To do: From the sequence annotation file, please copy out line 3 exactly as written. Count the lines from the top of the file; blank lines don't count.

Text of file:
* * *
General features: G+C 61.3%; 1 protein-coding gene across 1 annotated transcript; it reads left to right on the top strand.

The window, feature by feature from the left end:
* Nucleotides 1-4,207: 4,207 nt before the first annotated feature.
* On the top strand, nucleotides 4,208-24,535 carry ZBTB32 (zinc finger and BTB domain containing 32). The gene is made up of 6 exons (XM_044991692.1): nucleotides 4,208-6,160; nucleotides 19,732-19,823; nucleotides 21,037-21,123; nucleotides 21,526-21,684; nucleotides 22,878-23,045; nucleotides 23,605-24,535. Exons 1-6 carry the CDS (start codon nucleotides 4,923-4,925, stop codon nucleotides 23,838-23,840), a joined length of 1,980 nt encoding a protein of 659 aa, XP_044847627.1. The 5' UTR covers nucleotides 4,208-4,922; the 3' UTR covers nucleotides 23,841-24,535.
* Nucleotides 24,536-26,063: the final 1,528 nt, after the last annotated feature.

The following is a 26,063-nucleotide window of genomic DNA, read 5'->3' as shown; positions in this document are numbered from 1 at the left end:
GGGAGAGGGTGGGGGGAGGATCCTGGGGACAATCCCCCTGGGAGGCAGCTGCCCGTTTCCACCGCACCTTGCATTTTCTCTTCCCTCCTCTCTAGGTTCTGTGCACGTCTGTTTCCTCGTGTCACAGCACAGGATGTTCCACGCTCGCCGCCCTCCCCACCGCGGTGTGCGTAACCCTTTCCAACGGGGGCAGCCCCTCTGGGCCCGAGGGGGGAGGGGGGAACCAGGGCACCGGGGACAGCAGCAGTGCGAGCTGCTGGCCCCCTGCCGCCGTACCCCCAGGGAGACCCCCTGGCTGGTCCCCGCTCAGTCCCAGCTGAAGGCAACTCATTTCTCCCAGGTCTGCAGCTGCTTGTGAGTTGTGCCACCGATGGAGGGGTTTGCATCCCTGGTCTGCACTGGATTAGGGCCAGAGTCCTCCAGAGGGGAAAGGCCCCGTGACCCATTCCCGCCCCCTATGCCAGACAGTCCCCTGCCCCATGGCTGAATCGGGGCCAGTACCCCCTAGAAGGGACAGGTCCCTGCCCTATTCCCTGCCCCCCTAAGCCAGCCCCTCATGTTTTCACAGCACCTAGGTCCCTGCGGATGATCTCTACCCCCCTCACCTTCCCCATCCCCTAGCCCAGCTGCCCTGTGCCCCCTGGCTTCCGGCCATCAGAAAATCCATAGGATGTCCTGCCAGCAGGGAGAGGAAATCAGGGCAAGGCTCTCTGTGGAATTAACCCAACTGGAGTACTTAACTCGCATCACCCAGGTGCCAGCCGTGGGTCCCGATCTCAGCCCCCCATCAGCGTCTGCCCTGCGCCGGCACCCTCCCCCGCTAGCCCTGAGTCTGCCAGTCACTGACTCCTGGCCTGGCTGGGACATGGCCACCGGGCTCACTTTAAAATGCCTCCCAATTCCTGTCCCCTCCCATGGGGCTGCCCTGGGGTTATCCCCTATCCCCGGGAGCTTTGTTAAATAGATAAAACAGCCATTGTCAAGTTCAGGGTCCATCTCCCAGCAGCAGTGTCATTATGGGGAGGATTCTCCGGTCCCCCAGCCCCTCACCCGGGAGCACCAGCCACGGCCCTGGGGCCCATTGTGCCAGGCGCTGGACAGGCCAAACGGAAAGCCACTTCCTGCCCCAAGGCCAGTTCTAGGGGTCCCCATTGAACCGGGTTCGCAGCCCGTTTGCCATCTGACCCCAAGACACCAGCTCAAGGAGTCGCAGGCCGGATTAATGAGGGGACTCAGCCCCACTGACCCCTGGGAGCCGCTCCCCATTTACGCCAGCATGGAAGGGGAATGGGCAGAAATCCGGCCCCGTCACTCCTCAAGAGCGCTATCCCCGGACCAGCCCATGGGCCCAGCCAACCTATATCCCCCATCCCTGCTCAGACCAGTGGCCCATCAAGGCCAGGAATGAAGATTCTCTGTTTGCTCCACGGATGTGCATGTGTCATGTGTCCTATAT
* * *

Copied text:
* Nucleotides 1-4,207: 4,207 nt before the first annotated feature.